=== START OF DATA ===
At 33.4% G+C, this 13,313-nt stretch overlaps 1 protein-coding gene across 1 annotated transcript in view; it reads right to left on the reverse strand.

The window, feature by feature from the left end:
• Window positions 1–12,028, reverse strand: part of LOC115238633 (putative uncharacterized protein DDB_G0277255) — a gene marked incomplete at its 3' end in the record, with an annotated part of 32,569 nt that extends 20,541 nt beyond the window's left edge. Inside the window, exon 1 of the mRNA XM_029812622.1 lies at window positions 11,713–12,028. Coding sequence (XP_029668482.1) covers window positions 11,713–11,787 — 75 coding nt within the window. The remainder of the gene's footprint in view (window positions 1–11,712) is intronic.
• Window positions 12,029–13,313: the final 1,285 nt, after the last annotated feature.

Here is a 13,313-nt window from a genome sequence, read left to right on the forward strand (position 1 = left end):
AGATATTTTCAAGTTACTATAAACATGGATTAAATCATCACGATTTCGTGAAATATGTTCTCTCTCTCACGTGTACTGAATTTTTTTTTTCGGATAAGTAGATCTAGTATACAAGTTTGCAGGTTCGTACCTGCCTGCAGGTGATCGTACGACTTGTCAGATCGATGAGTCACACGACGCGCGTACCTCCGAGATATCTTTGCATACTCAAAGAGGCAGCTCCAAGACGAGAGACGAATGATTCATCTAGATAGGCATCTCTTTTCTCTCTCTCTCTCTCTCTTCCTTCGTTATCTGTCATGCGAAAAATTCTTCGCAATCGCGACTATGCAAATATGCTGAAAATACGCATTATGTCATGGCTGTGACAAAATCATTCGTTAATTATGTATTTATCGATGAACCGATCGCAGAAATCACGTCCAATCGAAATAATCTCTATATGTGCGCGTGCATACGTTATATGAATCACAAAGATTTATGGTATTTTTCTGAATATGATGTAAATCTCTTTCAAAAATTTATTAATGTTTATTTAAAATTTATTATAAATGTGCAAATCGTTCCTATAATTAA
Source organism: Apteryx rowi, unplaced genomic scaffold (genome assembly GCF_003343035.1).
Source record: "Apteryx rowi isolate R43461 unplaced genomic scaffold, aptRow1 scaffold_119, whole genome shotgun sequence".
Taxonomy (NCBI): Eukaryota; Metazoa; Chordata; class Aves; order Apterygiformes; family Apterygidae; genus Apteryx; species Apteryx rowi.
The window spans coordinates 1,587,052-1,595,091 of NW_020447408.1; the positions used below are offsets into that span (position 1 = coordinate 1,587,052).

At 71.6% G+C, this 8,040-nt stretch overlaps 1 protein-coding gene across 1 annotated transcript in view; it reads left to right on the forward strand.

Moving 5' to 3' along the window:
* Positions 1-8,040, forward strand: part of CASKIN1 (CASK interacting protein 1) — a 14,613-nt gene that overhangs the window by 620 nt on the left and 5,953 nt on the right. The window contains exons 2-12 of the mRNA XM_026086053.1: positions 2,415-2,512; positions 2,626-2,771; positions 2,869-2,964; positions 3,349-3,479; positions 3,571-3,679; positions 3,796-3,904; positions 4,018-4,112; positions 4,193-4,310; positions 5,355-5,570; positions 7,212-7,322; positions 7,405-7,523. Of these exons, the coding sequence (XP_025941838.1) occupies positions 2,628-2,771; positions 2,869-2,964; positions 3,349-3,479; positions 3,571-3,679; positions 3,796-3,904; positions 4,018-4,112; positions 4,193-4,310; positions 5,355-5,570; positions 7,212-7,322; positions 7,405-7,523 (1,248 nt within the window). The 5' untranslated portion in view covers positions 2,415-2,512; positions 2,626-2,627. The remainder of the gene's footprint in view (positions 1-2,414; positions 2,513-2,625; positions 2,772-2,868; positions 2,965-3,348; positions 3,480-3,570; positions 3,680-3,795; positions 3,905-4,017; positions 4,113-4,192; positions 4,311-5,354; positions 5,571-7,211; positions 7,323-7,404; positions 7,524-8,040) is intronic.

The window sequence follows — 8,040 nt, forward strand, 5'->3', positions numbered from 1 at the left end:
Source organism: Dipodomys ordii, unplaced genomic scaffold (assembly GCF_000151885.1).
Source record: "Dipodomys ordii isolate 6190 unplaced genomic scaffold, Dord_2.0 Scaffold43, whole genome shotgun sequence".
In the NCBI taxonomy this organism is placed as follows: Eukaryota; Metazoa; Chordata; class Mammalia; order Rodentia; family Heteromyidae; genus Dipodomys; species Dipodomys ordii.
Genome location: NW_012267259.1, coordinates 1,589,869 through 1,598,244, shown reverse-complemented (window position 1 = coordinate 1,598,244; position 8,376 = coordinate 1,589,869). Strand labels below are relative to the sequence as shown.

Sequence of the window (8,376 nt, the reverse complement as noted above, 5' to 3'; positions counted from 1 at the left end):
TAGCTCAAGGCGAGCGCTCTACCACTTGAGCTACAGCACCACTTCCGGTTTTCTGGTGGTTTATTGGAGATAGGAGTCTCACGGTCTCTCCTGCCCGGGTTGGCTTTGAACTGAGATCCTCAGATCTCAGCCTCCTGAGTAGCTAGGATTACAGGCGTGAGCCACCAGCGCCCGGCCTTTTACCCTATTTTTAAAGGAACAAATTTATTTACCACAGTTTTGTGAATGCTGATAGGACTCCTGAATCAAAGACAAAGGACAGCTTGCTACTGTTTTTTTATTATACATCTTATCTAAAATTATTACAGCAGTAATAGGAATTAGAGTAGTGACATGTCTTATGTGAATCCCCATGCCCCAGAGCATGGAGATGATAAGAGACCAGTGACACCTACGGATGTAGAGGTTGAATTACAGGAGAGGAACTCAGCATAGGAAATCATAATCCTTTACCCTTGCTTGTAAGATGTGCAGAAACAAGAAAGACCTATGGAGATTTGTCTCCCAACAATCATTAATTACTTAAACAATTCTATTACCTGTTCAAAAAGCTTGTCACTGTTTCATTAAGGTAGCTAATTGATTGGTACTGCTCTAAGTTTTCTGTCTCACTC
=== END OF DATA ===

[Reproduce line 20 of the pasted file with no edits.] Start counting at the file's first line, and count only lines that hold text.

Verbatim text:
TAGCTCAAGGCGAGCGCTCTACCACTTGAGCTACAGCACCACTTCCGGTTTTCTGGTGGTTTATTGGAGATAGGAGTCTCACGGTCTCTCCTGCCCGGGTTGGCTTTGAACTGAGATCCTCAGATCTCAGCCTCCTGAGTAGCTAGGATTACAGGCGTGAGCCACCAGCGCCCGGCCTTTTACCCTATTTTTAAAGGAACAAATTTATTTACCACAGTTTTGTGAATGCTGATAGGACTCCTGAATCAAAGACAAAGGACAGCTTGCTACTGTTTTTTTATTATACATCTTATCTAAAATTATTACAGCAGTAATAGGAATTAGAGTAGTGACATGTCTTATGTGAATCCCCATGCCCCAGAGCATGGAGATGATAAGAGACCAGTGACACCTACGGATGTAGAGGTTGAATTACAGGAGAGGAACTCAGCATAGGAAATCATAATCCTTTACCCTTGCTTGTAAGATGTGCAGAAACAAGAAAGACCTATGGAGATTTGTCTCCCAACAATCATTAATTACTTAAACAATTCTATTACCTGTTCAAAAAGCTTGTCACTGTTTCATTAAGGTAGCTAATTGATTGGTACTGCTCTAAGTTTTCTGTCTCACTC